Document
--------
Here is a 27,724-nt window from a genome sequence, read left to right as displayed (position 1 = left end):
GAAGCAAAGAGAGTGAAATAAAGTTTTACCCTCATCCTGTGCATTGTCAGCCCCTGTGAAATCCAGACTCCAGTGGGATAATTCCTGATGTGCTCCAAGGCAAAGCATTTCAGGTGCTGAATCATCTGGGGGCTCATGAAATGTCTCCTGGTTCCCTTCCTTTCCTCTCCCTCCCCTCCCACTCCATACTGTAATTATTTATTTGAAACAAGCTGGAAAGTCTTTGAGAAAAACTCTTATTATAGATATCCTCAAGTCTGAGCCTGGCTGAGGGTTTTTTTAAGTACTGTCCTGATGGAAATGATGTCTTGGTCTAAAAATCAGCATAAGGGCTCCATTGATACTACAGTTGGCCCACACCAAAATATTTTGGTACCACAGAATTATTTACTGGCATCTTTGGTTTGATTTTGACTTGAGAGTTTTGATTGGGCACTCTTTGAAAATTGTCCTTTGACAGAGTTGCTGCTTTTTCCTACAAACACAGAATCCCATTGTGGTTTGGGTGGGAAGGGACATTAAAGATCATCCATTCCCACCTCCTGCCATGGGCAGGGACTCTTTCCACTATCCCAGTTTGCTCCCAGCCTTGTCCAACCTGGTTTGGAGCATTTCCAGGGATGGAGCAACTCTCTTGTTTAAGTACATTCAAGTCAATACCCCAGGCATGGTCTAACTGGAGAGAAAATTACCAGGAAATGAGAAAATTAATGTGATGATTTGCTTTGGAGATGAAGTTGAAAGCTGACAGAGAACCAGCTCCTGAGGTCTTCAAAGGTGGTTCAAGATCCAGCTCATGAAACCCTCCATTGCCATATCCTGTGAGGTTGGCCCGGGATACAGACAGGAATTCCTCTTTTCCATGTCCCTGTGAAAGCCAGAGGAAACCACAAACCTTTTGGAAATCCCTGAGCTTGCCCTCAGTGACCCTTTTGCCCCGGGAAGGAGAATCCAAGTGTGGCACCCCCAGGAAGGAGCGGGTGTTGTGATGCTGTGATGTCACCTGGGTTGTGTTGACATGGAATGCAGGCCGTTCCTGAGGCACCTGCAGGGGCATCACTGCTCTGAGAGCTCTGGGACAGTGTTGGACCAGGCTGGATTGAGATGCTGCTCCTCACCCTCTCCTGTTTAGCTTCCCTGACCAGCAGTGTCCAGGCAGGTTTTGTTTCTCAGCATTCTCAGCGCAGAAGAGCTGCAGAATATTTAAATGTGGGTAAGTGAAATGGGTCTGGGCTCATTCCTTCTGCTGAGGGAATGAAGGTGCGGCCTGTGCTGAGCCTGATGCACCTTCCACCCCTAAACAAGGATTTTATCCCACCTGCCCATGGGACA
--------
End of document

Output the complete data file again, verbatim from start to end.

Here is a 27,724-nt window from a genome sequence, read left to right as displayed (position 1 = left end):
GAAGCAAAGAGAGTGAAATAAAGTTTTACCCTCATCCTGTGCATTGTCAGCCCCTGTGAAATCCAGACTCCAGTGGGATAATTCCTGATGTGCTCCAAGGCAAAGCATTTCAGGTGCTGAATCATCTGGGGGCTCATGAAATGTCTCCTGGTTCCCTTCCTTTCCTCTCCCTCCCCTCCCACTCCATACTGTAATTATTTATTTGAAACAAGCTGGAAAGTCTTTGAGAAAAACTCTTATTATAGATATCCTCAAGTCTGAGCCTGGCTGAGGGTTTTTTTAAGTACTGTCCTGATGGAAATGATGTCTTGGTCTAAAAATCAGCATAAGGGCTCCATTGATACTACAGTTGGCCCACACCAAAATATTTTGGTACCACAGAATTATTTACTGGCATCTTTGGTTTGATTTTGACTTGAGAGTTTTGATTGGGCACTCTTTGAAAATTGTCCTTTGACAGAGTTGCTGCTTTTTCCTACAAACACAGAATCCCATTGTGGTTTGGGTGGGAAGGGACATTAAAGATCATCCATTCCCACCTCCTGCCATGGGCAGGGACTCTTTCCACTATCCCAGTTTGCTCCCAGCCTTGTCCAACCTGGTTTGGAGCATTTCCAGGGATGGAGCAACTCTCTTGTTTAAGTACATTCAAGTCAATACCCCAGGCATGGTCTAACTGGAGAGAAAATTACCAGGAAATGAGAAAATTAATGTGATGATTTGCTTTGGAGATGAAGTTGAAAGCTGACAGAGAACCAGCTCCTGAGGTCTTCAAAGGTGGTTCAAGATCCAGCTCATGAAACCCTCCATTGCCATATCCTGTGAGGTTGGCCCGGGATACAGACAGGAATTCCTCTTTTCCATGTCCCTGTGAAAGCCAGAGGAAACCACAAACCTTTTGGAAATCCCTGAGCTTGCCCTCAGTGACCCTTTTGCCCCGGGAAGGAGAATCCAAGTGTGGCACCCCCAGGAAGGAGCGGGTGTTGTGATGCTGTGATGTCACCTGGGTTGTGTTGACATGGAATGCAGGCCGTTCCTGAGGCACCTGCAGGGGCATCACTGCTCTGAGAGCTCTGGGACAGTGTTGGACCAGGCTGGATTGAGATGCTGCTCCTCACCCTCTCCTGTTTAGCTTCCCTGACCAGCAGTGTCCAGGCAGGTTTTGTTTCTCAGCATTCTCAGCGCAGAAGAGCTGCAGAATATTTAAATGTGGGTAAGTGAAATGGGTCTGGGCTCATTCCTTCTGCTGAGGGAATGAAGGTGCGGCCTGTGCTGAGCCTGATGCACCTTCCACCCCTAAACAAGGATTTTATCCCACCTGCCCATGGGACA